Saturday, September 12, 2020

Fresh from the Farm: American-raised Lamb for Armenian Lamb Recipes

Doug and I just got back from Fox Trot Farm in Lancaster, SC,  less than 30 miles from our home. We toured the farm a little over a year ago and fell in love with the place. What’s extra-special about this farm is that sheep (and other animals) are raised here, and when the time is right, the sheep are, well, you know.

When we first visited Fox Trot Farm in 2019, we were warmly greeted by owners Debbie and Bob Burgess. I wrote and posted a story about it. In it, Debbie shared her delicious recipe for lamb shanks. 

Much to our disappointment, lamb wasn’t available for purchase that day.

So, earlier this week, when Debbie posted on the farm's FB page that lamb was packaged and ready for purchase, I immediately placed an order for 4 lamb shanks and 2 lbs. of ground lamb, and made our appointment for a safely-distanced pick-up.

Our lamb shanks and ground lamb purchase from Fox Trot Farm

Doug and I have made lamb shanks before and posted the recipe on our website- our recipe even showed up in The Armenian Mirror-Spectator

When we're ready to cook the shanks, we’ll feel good knowing that we're using American lamb raised by people we know! 

Not many people are fortunate enough to have a farm like this - practically at their doorstep!

What will we make with the ground lamb? Losh Kebab, Kufteh, Lule Kebab ... the sky's the limit!

Armenian Lamb Shanks
Our recipe for Armenian Lamb Shanks

Ingredients:

4 meaty lamb shanks, trim off fat

1 large onion, coarsely chopped

4 carrots, peeled and cut into chunks

3 celery stalks, coarsely chopped

3-4 garlic cloves, peeled and coarsely chopped

3-4 tablespoons olive oil

3 bay leaves

3 to 4 cups homemade lamb broth (water or low-sodium beef broth may be used)

Salt and pepper

Directions:

Day 1: Parboil shanks in a large pot of lightly salted water for about 2 hours. The water should almost cover the shanks. By doing this, the cooking time is cut down on serving day, and you’ll end up with a large bowl of lamb broth for future recipes – soup, lamb and string bean stew, or whatever you are inspired to prepare.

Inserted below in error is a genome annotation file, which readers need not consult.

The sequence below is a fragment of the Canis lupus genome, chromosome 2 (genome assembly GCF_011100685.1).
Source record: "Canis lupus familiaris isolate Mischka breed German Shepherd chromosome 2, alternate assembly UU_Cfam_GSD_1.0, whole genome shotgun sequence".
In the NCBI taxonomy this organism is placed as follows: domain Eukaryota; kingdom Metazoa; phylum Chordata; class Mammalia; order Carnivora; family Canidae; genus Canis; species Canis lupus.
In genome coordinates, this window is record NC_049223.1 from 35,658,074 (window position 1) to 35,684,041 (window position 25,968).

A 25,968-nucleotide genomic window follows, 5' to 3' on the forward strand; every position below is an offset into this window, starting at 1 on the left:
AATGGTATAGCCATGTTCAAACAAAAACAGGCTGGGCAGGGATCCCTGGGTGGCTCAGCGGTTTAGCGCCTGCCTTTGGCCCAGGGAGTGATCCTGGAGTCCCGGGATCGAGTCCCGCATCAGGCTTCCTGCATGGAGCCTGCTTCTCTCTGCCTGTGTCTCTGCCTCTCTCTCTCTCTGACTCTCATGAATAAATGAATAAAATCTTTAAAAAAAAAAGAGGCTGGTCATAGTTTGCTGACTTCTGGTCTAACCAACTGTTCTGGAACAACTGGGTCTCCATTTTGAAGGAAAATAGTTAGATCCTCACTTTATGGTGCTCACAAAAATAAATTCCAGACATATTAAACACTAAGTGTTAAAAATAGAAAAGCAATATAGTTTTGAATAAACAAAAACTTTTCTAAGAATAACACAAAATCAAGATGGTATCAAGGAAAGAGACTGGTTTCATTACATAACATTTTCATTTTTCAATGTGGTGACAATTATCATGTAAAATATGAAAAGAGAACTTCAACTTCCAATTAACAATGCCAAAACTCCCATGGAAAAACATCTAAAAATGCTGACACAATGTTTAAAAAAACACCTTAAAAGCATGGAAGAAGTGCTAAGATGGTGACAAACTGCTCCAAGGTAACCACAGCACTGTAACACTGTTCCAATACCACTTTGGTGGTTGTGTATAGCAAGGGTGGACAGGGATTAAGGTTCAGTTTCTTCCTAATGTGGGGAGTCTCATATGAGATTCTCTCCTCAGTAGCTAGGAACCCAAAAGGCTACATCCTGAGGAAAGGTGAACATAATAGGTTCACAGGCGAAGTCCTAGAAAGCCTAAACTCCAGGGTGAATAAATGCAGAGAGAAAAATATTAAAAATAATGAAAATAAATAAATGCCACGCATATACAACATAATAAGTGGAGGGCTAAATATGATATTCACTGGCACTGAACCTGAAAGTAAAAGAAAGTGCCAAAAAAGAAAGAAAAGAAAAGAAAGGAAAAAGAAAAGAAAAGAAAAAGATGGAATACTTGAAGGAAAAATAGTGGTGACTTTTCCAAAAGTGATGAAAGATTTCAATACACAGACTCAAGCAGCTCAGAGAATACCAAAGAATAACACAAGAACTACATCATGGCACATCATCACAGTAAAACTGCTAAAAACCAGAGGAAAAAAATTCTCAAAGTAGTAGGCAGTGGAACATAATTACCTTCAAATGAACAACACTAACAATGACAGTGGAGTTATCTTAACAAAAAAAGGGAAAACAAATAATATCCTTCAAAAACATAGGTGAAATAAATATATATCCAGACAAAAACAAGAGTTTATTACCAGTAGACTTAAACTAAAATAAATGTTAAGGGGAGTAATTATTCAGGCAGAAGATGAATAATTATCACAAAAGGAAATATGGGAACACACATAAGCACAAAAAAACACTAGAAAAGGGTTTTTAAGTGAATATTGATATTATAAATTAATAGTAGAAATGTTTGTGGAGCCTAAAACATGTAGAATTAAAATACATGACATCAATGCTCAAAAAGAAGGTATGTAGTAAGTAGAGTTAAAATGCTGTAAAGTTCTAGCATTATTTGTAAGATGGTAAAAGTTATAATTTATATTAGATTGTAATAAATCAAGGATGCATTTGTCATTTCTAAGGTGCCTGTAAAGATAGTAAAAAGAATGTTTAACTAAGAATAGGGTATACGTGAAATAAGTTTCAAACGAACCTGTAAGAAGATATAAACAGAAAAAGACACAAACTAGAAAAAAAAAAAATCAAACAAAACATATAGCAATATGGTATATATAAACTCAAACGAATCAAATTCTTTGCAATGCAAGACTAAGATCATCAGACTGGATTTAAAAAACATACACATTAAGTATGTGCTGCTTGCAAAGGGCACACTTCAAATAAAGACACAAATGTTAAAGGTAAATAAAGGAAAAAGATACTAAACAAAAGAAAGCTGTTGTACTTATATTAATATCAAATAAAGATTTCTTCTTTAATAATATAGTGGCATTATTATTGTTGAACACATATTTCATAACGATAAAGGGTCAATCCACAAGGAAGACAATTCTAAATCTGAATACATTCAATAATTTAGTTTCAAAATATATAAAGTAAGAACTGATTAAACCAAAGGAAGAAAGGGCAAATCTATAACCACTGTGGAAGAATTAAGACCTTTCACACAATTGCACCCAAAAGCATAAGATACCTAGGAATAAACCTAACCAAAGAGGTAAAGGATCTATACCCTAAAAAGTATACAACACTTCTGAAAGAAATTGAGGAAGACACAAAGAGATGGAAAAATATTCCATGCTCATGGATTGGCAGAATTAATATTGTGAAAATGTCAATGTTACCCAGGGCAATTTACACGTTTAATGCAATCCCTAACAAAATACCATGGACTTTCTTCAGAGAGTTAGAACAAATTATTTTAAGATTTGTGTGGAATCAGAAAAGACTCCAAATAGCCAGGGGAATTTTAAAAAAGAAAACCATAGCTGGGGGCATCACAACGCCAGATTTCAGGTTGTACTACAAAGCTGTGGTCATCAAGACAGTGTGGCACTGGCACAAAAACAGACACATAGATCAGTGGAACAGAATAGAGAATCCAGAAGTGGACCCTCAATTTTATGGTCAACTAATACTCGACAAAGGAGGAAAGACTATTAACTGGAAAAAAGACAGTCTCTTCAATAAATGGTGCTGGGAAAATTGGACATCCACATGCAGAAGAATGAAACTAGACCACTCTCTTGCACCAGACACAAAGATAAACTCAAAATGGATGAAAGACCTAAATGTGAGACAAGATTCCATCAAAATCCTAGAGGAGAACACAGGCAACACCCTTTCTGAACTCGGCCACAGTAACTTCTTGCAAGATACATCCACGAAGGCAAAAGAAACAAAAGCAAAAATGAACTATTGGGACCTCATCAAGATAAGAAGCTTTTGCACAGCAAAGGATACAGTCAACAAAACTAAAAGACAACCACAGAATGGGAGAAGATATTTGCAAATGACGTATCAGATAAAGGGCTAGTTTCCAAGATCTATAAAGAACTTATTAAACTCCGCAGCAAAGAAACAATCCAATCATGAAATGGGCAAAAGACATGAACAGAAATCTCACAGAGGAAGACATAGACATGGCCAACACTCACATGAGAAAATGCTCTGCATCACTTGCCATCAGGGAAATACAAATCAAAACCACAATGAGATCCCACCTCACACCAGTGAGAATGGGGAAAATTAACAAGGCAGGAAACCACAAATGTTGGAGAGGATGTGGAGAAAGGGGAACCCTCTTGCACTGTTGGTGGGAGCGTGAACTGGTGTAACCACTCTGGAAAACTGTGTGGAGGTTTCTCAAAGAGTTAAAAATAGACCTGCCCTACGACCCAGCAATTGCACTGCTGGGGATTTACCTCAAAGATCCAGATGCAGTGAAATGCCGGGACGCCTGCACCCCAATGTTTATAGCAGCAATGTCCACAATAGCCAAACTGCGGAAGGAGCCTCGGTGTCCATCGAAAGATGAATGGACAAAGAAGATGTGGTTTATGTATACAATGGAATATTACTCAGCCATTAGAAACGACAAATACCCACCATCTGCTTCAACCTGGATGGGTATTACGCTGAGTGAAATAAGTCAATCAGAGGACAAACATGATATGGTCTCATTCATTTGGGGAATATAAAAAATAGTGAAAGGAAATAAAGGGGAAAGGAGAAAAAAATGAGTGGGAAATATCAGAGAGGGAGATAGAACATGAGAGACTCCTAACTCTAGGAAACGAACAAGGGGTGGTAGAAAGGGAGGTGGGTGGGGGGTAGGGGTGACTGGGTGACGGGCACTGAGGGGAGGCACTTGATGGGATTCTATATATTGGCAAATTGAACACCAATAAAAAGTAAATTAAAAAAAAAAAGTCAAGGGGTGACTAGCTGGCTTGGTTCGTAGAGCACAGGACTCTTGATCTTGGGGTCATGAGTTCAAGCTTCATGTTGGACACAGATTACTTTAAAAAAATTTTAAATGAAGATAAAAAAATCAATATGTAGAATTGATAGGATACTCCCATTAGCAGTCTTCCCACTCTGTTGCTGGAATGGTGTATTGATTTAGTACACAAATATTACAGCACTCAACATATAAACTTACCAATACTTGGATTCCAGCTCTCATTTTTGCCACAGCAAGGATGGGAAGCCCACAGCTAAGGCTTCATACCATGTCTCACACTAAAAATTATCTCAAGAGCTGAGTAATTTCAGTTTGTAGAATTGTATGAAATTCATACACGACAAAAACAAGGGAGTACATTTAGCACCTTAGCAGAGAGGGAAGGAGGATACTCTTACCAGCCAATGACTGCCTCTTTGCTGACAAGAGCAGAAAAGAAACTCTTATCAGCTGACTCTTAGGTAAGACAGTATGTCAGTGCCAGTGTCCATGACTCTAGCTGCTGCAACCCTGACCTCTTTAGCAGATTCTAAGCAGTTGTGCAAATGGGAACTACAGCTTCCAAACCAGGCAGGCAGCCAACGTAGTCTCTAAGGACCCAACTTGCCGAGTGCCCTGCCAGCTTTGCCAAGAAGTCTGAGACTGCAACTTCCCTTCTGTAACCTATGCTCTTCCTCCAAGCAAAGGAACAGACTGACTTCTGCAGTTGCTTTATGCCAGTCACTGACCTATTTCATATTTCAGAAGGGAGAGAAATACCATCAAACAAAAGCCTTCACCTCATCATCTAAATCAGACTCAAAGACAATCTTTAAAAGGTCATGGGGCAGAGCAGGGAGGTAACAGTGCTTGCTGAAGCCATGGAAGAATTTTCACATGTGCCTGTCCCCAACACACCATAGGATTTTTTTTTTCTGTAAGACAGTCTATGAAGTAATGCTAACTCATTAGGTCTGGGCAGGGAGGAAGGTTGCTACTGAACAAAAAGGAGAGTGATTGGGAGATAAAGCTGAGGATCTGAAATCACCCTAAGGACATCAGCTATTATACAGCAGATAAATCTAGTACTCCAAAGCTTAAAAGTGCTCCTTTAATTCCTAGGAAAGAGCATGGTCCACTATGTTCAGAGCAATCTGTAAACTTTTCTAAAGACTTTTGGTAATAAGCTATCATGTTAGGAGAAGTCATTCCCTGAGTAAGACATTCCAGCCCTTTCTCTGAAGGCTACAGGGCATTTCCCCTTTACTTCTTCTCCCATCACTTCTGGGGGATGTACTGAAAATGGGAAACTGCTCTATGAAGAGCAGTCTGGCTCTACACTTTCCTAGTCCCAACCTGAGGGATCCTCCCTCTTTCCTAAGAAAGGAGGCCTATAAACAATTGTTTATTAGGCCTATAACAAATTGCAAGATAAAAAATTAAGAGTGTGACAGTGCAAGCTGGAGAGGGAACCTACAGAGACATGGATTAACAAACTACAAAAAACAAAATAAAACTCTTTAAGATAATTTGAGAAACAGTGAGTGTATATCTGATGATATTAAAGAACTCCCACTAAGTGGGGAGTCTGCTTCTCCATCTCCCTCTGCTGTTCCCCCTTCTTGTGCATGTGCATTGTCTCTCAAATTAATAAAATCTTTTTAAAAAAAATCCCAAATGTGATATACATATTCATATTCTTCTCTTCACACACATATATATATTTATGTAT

Note: Cool the broth and place it in a large bowl. Cover and refrigerate overnight. The next day, skim off any fat that rises to the top and discard. Use some of the broth to prepare the shanks; the remaining broth can be stored in containers and placed in the freezer for future recipes.

Day 2 – Serving Day:

Sauté the onions, carrots, celery and garlic in olive oil in a pot large enough to hold the shanks, vegetables and broth. Add the shanks, bay leaves, broth and seasonings to taste.

Place a cover on the pot in a tilted position; bring to a boil, then reduce the heat to simmer. Simmer shanks for about 1 to 1 1/2 hours. Check periodically to ensure there is still enough liquid to prevent burning. Adjust seasonings, if necessary.

Remove bay leaves. Once done, the tender, falling-off-the-bone lamb, can be served in individual bowls over a bed of buttered noodles with plenty of vegetables and cooking liquid from the pot. Armenian rice or bulgur pilaf would be an ideal accompaniment in place of the noodles.

Crusty bread or garlic bread (for dipping into the juices) and a tossed green salad make for a very satisfying and traditional lamb shank dinner.

Recipe option: Instead of using lamb broth, add 1/2 to 1 cup red wine depending on the number of lamb shanks. Then add a 15 oz. can of diced or crushed tomatoes with liquid (and additional liquid, if necessary) and dried herbs, such as oregano and thyme, depending on the amount of meat. Continue to cook as mentioned above for day 2.

What to do with Leftover Meat from the Shanks:

Larger leftover meat pieces may be shredded and added to a string bean stew, while smaller bits of leftovers may be turned into a breakfast hash with an egg on top.

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